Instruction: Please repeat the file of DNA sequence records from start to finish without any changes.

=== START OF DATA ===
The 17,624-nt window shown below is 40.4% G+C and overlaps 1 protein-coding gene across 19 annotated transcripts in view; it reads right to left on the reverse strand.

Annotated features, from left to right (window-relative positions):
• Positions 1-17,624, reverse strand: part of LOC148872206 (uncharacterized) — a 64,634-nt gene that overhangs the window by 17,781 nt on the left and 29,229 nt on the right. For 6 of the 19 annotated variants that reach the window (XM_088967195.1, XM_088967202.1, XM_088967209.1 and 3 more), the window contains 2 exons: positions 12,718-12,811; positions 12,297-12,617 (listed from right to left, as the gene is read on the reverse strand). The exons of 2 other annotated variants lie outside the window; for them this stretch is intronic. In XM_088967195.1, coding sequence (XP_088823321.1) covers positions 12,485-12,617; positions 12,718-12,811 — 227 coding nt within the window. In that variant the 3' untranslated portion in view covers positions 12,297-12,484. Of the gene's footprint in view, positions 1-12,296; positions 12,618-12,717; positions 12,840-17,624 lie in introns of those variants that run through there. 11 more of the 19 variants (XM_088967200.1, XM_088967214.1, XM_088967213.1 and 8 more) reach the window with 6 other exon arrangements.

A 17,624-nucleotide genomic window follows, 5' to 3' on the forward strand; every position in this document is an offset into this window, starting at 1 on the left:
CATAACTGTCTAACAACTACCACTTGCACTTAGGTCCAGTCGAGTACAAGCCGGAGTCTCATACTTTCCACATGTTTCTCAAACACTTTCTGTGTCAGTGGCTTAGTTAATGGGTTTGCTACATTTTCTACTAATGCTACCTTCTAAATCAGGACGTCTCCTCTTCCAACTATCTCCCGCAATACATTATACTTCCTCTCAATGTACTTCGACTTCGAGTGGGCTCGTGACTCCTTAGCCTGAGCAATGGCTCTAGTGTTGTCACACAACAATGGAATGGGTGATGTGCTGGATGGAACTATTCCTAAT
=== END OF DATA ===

The 17,624-nt window shown below is 40.4% G+C and overlaps 1 protein-coding gene across 19 annotated transcripts in view; it reads right to left on the reverse strand.

Annotated features, from left to right (window-relative positions):
• Positions 1-17,624, reverse strand: part of LOC148872206 (uncharacterized) — a 64,634-nt gene that overhangs the window by 17,781 nt on the left and 29,229 nt on the right. For 6 of the 19 annotated variants that reach the window (XM_088967195.1, XM_088967202.1, XM_088967209.1 and 3 more), the window contains 2 exons: positions 12,718-12,811; positions 12,297-12,617 (listed from right to left, as the gene is read on the reverse strand). The exons of 2 other annotated variants lie outside the window; for them this stretch is intronic. In XM_088967195.1, coding sequence (XP_088823321.1) covers positions 12,485-12,617; positions 12,718-12,811 — 227 coding nt within the window. In that variant the 3' untranslated portion in view covers positions 12,297-12,484. Of the gene's footprint in view, positions 1-12,296; positions 12,618-12,717; positions 12,840-17,624 lie in introns of those variants that run through there. 11 more of the 19 variants (XM_088967200.1, XM_088967214.1, XM_088967213.1 and 8 more) reach the window with 6 other exon arrangements.

A 17,624-nucleotide genomic window follows, 5' to 3' on the forward strand; every position in this document is an offset into this window, starting at 1 on the left:
CATAACTGTCTAACAACTACCACTTGCACTTAGGTCCAGTCGAGTACAAGCCGGAGTCTCATACTTTCCACATGTTTCTCAAACACTTTCTGTGTCAGTGGCTTAGTTAATGGGTTTGCTACATTTTCTACTAATGCTACCTTCTAAATCAGGACGTCTCCTCTTCCAACTATCTCCCGCAATACATTATACTTCCTCTCAATGTACTTCGACTTCGAGTGGGCTCGTGACTCCTTAGCCTGAGCAATGGCTCTAGTGTTGTCACACAACAATGGAATGGGTGATGTGCTGGATGGAACTATTCCTAAT